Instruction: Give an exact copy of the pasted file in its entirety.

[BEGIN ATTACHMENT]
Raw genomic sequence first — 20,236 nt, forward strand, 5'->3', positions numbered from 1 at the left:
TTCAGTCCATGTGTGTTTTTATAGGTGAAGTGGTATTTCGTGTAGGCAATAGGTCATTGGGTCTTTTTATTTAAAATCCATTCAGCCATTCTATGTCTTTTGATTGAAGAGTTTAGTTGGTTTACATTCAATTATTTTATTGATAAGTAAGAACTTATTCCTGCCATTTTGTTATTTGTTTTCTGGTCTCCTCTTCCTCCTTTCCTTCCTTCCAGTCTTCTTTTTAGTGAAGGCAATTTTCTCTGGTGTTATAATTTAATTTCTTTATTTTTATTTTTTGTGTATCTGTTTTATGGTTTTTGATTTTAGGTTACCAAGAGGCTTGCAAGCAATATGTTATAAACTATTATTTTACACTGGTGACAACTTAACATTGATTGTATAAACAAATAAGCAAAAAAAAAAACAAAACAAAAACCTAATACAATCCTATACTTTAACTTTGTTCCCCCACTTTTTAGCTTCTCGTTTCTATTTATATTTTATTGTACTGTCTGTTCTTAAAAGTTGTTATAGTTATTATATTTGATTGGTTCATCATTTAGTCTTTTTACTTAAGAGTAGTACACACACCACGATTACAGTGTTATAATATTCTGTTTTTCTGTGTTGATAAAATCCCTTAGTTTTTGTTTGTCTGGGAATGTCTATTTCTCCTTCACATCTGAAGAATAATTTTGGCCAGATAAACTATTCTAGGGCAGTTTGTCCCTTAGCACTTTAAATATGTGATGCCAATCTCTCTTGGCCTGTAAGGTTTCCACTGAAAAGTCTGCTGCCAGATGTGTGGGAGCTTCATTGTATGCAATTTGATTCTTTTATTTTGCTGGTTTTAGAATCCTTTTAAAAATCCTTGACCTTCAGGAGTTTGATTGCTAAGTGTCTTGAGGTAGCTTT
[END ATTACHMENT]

Raw genomic sequence first — 20,236 nt, forward strand, 5'->3', positions numbered from 1 at the left:
TTCAGTCCATGTGTGTTTTTATAGGTGAAGTGGTATTTCGTGTAGGCAATAGGTCATTGGGTCTTTTTATTTAAAATCCATTCAGCCATTCTATGTCTTTTGATTGAAGAGTTTAGTTGGTTTACATTCAATTATTTTATTGATAAGTAAGAACTTATTCCTGCCATTTTGTTATTTGTTTTCTGGTCTCCTCTTCCTCCTTTCCTTCCTTCCAGTCTTCTTTTTAGTGAAGGCAATTTTCTCTGGTGTTATAATTTAATTTCTTTATTTTTATTTTTTGTGTATCTGTTTTATGGTTTTTGATTTTAGGTTACCAAGAGGCTTGCAAGCAATATGTTATAAACTATTATTTTACACTGGTGACAACTTAACATTGATTGTATAAACAAATAAGCAAAAAAAAAAACAAAACAAAAACCTAATACAATCCTATACTTTAACTTTGTTCCCCCACTTTTTAGCTTCTCGTTTCTATTTATATTTTATTGTACTGTCTGTTCTTAAAAGTTGTTATAGTTATTATATTTGATTGGTTCATCATTTAGTCTTTTTACTTAAGAGTAGTACACACACCACGATTACAGTGTTATAATATTCTGTTTTTCTGTGTTGATAAAATCCCTTAGTTTTTGTTTGTCTGGGAATGTCTATTTCTCCTTCACATCTGAAGAATAATTTTGGCCAGATAAACTATTCTAGGGCAGTTTGTCCCTTAGCACTTTAAATATGTGATGCCAATCTCTCTTGGCCTGTAAGGTTTCCACTGAAAAGTCTGCTGCCAGATGTGTGGGAGCTTCATTGTATGCAATTTGATTCTTTTATTTTGCTGGTTTTAGAATCCTTTTAAAAATCCTTGACCTTCAGGAGTTTGATTGCTAAGTGTCTTGAGGTAGCTTT